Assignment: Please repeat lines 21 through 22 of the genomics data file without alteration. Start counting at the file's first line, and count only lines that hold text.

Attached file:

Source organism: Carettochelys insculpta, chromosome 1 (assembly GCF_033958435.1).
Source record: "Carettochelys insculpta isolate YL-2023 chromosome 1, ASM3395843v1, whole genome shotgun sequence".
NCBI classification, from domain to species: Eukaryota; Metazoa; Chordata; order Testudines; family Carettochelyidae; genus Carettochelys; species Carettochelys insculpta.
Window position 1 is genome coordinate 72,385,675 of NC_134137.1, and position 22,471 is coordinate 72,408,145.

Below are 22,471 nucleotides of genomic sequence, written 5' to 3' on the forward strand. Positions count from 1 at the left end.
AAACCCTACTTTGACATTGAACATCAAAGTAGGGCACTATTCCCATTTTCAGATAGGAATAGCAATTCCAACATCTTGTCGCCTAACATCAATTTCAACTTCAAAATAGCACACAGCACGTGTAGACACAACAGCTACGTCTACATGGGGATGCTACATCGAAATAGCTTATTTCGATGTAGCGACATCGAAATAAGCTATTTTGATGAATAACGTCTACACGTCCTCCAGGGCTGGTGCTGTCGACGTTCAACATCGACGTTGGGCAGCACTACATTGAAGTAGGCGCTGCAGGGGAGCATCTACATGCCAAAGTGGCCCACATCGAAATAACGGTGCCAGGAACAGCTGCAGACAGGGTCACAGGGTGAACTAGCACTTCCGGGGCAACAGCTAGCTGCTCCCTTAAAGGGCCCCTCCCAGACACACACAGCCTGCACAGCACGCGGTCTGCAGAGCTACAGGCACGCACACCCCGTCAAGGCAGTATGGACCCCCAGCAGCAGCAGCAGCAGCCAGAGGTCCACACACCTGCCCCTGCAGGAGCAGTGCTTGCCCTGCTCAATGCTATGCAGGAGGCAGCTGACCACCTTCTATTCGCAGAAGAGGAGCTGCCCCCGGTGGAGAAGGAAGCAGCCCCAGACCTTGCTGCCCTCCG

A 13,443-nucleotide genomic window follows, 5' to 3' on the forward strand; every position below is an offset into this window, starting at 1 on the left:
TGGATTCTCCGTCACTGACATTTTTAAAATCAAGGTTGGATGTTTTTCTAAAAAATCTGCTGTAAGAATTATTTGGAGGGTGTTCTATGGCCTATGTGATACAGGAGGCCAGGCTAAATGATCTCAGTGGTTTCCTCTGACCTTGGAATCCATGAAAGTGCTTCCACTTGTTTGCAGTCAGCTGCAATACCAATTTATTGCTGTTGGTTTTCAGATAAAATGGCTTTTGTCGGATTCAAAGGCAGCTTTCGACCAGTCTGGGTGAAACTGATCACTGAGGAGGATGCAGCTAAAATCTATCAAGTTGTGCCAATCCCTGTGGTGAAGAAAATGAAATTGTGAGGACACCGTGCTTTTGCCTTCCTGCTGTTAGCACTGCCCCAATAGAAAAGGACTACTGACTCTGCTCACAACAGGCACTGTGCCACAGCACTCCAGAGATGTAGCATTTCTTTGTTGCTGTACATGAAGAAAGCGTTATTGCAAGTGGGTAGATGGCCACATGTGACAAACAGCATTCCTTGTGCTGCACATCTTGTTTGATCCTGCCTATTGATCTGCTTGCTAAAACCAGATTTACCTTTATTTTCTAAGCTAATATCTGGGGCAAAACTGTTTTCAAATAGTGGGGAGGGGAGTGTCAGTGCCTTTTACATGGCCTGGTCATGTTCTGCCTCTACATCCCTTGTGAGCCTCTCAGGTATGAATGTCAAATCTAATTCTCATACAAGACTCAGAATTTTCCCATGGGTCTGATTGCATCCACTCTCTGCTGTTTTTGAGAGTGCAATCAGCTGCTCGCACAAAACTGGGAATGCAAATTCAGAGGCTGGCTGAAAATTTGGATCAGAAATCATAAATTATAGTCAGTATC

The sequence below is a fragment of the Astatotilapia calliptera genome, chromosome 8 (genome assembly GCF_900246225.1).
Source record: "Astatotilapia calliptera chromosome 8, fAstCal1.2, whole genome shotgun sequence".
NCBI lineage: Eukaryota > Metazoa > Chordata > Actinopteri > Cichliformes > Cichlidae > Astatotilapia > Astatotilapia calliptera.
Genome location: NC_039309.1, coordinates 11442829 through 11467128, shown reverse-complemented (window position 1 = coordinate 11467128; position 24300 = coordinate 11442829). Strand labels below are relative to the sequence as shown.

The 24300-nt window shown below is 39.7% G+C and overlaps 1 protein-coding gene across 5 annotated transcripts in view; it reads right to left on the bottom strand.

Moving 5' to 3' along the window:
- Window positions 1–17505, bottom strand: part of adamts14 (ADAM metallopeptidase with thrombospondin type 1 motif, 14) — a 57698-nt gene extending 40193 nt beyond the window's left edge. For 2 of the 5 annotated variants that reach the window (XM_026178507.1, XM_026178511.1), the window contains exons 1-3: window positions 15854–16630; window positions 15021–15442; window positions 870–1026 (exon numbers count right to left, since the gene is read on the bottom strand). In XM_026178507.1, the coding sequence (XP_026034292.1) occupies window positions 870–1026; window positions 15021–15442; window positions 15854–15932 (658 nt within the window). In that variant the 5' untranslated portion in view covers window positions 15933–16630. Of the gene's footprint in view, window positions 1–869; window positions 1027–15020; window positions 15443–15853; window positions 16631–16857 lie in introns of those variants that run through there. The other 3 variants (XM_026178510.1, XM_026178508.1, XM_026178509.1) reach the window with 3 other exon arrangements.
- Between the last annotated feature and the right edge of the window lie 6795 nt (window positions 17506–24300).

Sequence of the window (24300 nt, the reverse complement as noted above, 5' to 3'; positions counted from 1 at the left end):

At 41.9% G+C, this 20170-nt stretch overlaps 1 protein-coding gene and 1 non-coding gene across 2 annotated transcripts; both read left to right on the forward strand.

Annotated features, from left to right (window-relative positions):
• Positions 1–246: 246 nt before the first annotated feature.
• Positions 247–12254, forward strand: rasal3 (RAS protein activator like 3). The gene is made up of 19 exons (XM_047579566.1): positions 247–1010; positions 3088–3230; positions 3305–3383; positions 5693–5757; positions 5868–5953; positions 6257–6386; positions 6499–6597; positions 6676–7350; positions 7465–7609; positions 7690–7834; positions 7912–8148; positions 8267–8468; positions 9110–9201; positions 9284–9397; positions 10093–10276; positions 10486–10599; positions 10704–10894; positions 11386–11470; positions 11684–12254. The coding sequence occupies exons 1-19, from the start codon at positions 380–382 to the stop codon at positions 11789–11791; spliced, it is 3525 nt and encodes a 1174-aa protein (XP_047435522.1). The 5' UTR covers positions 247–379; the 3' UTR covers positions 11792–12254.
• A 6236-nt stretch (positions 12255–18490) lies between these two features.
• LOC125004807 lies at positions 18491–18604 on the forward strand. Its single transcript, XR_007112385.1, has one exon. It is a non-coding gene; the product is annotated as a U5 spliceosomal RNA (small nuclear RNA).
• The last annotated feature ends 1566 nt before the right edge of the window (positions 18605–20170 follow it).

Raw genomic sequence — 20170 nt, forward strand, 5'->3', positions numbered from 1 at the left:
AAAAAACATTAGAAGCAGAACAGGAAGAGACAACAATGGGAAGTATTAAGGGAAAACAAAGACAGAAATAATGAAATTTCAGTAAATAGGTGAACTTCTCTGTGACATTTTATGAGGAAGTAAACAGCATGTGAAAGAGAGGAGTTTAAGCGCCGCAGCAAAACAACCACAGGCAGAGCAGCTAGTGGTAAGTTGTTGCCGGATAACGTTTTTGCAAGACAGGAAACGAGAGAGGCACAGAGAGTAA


• Positions 247–12254, forward strand: rasal3 (RAS protein activator like 3). The gene is made up of 19 exons (XM_047579566.1): positions 247–1010; positions 3088–3230; positions 3305–3383; positions 5693–5757; positions 5868–5953; positions 6257–6386; positions 6499–6597; positions 6676–7350; positions 7465–7609; positions 7690–7834; positions 7912–8148; positions 8267–8468; positions 9110–9201; positions 9284–9397; positions 10093–10276; positions 10486–10599; positions 10704–10894; positions 11386–11470; positions 11684–12254. The coding sequence occupies exons 1-19, from the start codon at positions 380–382 to the stop codon at positions 11789–11791; spliced, it is 3525 nt and encodes a 1174-aa protein (XP_047435522.1). The 5' UTR covers positions 247–379; the 3' UTR covers positions 11792–12254.
• A 6236-nt stretch (positions 12255–18490) lies between these two features.